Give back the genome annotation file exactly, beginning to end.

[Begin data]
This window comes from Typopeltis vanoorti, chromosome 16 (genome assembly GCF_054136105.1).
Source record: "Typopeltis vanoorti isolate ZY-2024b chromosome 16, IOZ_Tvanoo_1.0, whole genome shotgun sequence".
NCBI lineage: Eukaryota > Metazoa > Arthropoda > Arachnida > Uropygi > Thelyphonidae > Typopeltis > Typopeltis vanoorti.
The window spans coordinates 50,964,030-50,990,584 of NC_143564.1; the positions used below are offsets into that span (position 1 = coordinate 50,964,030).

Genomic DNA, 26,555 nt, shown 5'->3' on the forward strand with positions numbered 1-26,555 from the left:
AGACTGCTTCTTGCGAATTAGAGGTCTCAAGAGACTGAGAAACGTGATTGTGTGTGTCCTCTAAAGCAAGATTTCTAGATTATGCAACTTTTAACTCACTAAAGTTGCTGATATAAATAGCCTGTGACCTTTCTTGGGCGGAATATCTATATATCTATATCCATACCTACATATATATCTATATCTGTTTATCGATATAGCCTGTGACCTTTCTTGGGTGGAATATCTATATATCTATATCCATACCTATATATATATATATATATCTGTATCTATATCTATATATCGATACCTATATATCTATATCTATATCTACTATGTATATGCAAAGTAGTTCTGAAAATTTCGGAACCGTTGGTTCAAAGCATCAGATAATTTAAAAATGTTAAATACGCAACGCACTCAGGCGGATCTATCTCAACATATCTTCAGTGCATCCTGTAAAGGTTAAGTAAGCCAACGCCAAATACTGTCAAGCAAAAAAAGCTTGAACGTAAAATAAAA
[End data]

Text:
This window comes from Typopeltis vanoorti, chromosome 16 (genome assembly GCF_054136105.1).
Source record: "Typopeltis vanoorti isolate ZY-2024b chromosome 16, IOZ_Tvanoo_1.0, whole genome shotgun sequence".
NCBI lineage: Eukaryota > Metazoa > Arthropoda > Arachnida > Uropygi > Thelyphonidae > Typopeltis > Typopeltis vanoorti.
The window spans coordinates 50,964,030-50,990,584 of NC_143564.1; the positions used below are offsets into that span (position 1 = coordinate 50,964,030).

Genomic DNA, 26,555 nt, shown 5'->3' on the forward strand with positions numbered 1-26,555 from the left:
AGACTGCTTCTTGCGAATTAGAGGTCTCAAGAGACTGAGAAACGTGATTGTGTGTGTCCTCTAAAGCAAGATTTCTAGATTATGCAACTTTTAACTCACTAAAGTTGCTGATATAAATAGCCTGTGACCTTTCTTGGGCGGAATATCTATATATCTATATCCATACCTACATATATATCTATATCTGTTTATCGATATAGCCTGTGACCTTTCTTGGGTGGAATATCTATATATCTATATCCATACCTATATATATATATATATATCTGTATCTATATCTATATATCGATACCTATATATCTATATCTATATCTACTATGTATATGCAAAGTAGTTCTGAAAATTTCGGAACCGTTGGTTCAAAGCATCAGATAATTTAAAAATGTTAAATACGCAACGCACTCAGGCGGATCTATCTCAACATATCTTCAGTGCATCCTGTAAAGGTTAAGTAAGCCAACGCCAAATACTGTCAAGCAAAAAAAGCTTGAACGTAAAATAAAA